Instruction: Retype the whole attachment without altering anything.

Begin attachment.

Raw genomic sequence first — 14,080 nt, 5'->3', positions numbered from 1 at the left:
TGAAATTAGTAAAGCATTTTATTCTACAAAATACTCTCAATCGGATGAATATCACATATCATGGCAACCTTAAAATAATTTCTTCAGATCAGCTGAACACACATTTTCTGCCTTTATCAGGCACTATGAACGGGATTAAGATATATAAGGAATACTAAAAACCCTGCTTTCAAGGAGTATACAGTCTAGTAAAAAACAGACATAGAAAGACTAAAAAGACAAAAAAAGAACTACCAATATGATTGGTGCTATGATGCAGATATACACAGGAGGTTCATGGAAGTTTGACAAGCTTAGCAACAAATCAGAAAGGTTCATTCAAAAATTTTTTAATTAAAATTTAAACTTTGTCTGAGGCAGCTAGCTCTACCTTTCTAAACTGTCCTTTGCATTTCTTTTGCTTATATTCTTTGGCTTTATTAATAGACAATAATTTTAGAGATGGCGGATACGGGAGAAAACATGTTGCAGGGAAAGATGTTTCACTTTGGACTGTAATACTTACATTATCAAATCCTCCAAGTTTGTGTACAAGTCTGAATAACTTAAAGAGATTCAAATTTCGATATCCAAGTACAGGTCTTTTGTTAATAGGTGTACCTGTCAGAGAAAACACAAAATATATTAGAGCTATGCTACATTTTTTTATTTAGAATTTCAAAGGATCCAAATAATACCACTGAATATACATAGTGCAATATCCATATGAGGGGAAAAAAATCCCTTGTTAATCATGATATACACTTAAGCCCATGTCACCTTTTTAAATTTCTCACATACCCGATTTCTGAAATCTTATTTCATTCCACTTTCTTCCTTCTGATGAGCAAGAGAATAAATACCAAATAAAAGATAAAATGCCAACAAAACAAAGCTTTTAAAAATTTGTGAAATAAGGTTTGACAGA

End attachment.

Raw genomic sequence first — 14,080 nt, 5'->3', positions numbered from 1 at the left:
TGAAATTAGTAAAGCATTTTATTCTACAAAATACTCTCAATCGGATGAATATCACATATCATGGCAACCTTAAAATAATTTCTTCAGATCAGCTGAACACACATTTTCTGCCTTTATCAGGCACTATGAACGGGATTAAGATATATAAGGAATACTAAAAACCCTGCTTTCAAGGAGTATACAGTCTAGTAAAAAACAGACATAGAAAGACTAAAAAGACAAAAAAAGAACTACCAATATGATTGGTGCTATGATGCAGATATACACAGGAGGTTCATGGAAGTTTGACAAGCTTAGCAACAAATCAGAAAGGTTCATTCAAAAATTTTTTAATTAAAATTTAAACTTTGTCTGAGGCAGCTAGCTCTACCTTTCTAAACTGTCCTTTGCATTTCTTTTGCTTATATTCTTTGGCTTTATTAATAGACAATAATTTTAGAGATGGCGGATACGGGAGAAAACATGTTGCAGGGAAAGATGTTTCACTTTGGACTGTAATACTTACATTATCAAATCCTCCAAGTTTGTGTACAAGTCTGAATAACTTAAAGAGATTCAAATTTCGATATCCAAGTACAGGTCTTTTGTTAATAGGTGTACCTGTCAGAGAAAACACAAAATATATTAGAGCTATGCTACATTTTTTTATTTAGAATTTCAAAGGATCCAAATAATACCACTGAATATACATAGTGCAATATCCATATGAGGGGAAAAAAATCCCTTGTTAATCATGATATACACTTAAGCCCATGTCACCTTTTTAAATTTCTCACATACCCGATTTCTGAAATCTTATTTCATTCCACTTTCTTCCTTCTGATGAGCAAGAGAATAAATACCAAATAAAAGATAAAATGCCAACAAAACAAAGCTTTTAAAAATTTGTGAAATAAGGTTTGACAGA